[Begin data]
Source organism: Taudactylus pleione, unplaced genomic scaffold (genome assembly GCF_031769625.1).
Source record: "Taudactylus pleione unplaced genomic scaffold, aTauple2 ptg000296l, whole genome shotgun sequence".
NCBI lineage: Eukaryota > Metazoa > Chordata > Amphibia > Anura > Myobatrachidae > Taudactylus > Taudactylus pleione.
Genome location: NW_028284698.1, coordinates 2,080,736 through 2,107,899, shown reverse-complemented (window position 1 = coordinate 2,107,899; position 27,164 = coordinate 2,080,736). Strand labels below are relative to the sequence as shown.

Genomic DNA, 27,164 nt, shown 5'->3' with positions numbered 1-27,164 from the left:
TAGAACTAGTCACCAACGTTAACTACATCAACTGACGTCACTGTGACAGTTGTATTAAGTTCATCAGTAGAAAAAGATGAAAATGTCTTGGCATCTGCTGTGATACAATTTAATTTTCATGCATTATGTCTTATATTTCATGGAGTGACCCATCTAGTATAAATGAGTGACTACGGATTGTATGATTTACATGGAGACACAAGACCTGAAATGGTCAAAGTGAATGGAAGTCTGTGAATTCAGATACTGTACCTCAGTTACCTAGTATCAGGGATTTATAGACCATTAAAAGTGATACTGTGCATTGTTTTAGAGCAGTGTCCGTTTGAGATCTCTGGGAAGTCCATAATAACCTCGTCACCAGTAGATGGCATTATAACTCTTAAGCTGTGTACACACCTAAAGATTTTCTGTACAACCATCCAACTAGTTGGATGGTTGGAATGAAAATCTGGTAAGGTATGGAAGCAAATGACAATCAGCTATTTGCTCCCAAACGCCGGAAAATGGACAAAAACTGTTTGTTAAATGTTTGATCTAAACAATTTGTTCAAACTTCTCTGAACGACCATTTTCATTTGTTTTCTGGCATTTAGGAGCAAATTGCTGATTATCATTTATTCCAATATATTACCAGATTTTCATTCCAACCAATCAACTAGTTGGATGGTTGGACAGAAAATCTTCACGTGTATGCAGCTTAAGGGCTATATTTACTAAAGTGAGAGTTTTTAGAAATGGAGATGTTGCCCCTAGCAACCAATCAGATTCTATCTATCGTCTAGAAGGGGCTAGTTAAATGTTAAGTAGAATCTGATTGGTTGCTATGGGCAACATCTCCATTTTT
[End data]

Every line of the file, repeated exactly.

Source organism: Taudactylus pleione, unplaced genomic scaffold (genome assembly GCF_031769625.1).
Source record: "Taudactylus pleione unplaced genomic scaffold, aTauple2 ptg000296l, whole genome shotgun sequence".
NCBI lineage: Eukaryota > Metazoa > Chordata > Amphibia > Anura > Myobatrachidae > Taudactylus > Taudactylus pleione.
Genome location: NW_028284698.1, coordinates 2,080,736 through 2,107,899, shown reverse-complemented (window position 1 = coordinate 2,107,899; position 27,164 = coordinate 2,080,736). Strand labels below are relative to the sequence as shown.

Genomic DNA, 27,164 nt, shown 5'->3' with positions numbered 1-27,164 from the left:
TAGAACTAGTCACCAACGTTAACTACATCAACTGACGTCACTGTGACAGTTGTATTAAGTTCATCAGTAGAAAAAGATGAAAATGTCTTGGCATCTGCTGTGATACAATTTAATTTTCATGCATTATGTCTTATATTTCATGGAGTGACCCATCTAGTATAAATGAGTGACTACGGATTGTATGATTTACATGGAGACACAAGACCTGAAATGGTCAAAGTGAATGGAAGTCTGTGAATTCAGATACTGTACCTCAGTTACCTAGTATCAGGGATTTATAGACCATTAAAAGTGATACTGTGCATTGTTTTAGAGCAGTGTCCGTTTGAGATCTCTGGGAAGTCCATAATAACCTCGTCACCAGTAGATGGCATTATAACTCTTAAGCTGTGTACACACCTAAAGATTTTCTGTACAACCATCCAACTAGTTGGATGGTTGGAATGAAAATCTGGTAAGGTATGGAAGCAAATGACAATCAGCTATTTGCTCCCAAACGCCGGAAAATGGACAAAAACTGTTTGTTAAATGTTTGATCTAAACAATTTGTTCAAACTTCTCTGAACGACCATTTTCATTTGTTTTCTGGCATTTAGGAGCAAATTGCTGATTATCATTTATTCCAATATATTACCAGATTTTCATTCCAACCAATCAACTAGTTGGATGGTTGGACAGAAAATCTTCACGTGTATGCAGCTTAAGGGCTATATTTACTAAAGTGAGAGTTTTTAGAAATGGAGATGTTGCCCCTAGCAACCAATCAGATTCTATCTATCGTCTAGAAGGGGCTAGTTAAATGTTAAGTAGAATCTGATTGGTTGCTATGGGCAACATCTCCATTTTT